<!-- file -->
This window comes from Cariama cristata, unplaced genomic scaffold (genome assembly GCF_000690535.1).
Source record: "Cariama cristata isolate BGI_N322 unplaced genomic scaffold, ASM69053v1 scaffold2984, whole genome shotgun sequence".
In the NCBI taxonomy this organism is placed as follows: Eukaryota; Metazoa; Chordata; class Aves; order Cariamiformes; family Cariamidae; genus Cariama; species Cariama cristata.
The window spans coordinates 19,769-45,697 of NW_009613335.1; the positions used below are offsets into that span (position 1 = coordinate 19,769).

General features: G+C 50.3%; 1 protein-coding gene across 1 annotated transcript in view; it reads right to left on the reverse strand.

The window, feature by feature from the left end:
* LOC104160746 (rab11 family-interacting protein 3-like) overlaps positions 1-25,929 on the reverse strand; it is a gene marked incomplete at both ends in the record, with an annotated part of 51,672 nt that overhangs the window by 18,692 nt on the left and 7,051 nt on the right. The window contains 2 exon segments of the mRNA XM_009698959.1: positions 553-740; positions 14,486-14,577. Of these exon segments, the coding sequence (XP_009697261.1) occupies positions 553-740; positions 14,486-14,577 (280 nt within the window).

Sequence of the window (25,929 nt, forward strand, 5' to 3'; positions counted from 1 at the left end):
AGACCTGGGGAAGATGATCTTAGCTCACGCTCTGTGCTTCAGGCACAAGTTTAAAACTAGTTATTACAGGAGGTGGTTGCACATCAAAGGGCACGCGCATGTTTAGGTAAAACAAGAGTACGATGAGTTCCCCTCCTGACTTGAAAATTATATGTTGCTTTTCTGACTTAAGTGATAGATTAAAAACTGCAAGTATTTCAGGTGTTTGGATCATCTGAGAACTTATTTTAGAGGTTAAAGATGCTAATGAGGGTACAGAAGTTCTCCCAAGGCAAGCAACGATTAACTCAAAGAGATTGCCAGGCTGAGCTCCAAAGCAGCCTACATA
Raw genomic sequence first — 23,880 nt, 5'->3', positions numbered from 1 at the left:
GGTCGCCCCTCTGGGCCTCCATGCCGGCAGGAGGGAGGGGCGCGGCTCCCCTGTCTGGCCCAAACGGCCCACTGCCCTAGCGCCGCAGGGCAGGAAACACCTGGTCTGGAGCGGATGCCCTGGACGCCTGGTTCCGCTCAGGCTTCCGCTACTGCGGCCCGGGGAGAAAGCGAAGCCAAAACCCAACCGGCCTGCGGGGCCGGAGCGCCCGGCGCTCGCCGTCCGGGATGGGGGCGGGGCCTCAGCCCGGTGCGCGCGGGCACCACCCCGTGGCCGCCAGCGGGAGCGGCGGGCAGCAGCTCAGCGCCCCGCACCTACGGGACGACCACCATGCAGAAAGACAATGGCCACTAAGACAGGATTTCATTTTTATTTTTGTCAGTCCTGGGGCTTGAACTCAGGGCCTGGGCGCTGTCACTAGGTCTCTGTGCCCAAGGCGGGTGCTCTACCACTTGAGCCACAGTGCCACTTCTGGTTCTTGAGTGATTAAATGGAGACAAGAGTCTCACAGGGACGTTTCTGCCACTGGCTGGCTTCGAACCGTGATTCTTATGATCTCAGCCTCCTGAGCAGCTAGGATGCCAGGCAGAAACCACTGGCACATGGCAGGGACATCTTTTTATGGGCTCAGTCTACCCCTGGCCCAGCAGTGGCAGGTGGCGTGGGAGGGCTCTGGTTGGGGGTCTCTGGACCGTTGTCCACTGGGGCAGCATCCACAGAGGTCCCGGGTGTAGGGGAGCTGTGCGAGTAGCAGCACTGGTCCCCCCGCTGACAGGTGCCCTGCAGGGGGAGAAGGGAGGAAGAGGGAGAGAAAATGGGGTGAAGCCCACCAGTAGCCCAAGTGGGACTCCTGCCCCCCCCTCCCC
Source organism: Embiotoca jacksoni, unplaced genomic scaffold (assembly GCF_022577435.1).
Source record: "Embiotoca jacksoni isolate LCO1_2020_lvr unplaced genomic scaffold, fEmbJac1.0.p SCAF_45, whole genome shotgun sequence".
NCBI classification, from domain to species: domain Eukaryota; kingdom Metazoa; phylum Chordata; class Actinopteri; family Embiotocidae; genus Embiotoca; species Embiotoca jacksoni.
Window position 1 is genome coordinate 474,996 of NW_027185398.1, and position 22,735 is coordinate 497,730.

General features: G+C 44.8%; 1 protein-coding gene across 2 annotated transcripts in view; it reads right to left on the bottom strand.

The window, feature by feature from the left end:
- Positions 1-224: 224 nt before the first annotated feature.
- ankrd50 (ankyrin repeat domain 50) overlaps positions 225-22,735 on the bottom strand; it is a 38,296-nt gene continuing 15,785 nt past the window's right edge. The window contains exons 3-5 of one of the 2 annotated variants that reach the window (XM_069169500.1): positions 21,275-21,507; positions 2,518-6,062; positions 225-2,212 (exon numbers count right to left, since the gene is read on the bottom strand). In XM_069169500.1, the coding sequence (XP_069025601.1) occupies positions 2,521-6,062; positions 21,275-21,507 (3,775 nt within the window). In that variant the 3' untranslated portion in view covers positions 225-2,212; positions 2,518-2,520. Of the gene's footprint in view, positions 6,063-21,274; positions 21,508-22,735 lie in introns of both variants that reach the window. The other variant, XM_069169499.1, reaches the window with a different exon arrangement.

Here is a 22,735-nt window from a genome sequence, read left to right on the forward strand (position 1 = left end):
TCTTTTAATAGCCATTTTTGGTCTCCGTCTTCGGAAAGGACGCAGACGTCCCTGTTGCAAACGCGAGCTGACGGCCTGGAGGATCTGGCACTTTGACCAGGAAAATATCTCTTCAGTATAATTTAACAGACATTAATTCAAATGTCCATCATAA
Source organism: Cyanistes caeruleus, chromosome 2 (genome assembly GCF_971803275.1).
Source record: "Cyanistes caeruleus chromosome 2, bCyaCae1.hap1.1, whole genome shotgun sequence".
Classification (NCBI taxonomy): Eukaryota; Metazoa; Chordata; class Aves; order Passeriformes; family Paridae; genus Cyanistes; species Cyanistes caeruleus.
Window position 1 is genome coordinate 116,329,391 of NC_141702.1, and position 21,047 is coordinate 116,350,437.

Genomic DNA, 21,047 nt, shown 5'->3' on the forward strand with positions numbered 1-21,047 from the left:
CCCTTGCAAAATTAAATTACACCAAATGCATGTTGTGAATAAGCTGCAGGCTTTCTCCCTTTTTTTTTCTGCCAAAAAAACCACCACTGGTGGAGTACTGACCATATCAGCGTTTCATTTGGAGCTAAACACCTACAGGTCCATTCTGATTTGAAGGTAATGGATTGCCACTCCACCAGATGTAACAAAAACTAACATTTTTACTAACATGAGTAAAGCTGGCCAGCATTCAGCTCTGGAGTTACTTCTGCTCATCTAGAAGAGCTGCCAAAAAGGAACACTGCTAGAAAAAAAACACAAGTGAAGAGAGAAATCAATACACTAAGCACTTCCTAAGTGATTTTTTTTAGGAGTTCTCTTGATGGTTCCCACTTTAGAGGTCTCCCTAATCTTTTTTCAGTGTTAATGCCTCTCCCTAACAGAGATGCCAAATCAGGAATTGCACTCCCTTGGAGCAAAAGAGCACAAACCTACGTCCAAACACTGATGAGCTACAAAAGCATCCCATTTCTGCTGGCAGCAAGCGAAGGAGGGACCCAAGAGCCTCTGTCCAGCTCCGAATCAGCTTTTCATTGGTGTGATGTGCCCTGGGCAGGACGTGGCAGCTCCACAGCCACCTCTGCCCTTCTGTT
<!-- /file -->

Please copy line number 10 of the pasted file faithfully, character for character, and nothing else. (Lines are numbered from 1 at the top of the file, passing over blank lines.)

Raw genomic sequence first — 23,880 nt, 5'->3', positions numbered from 1 at the left: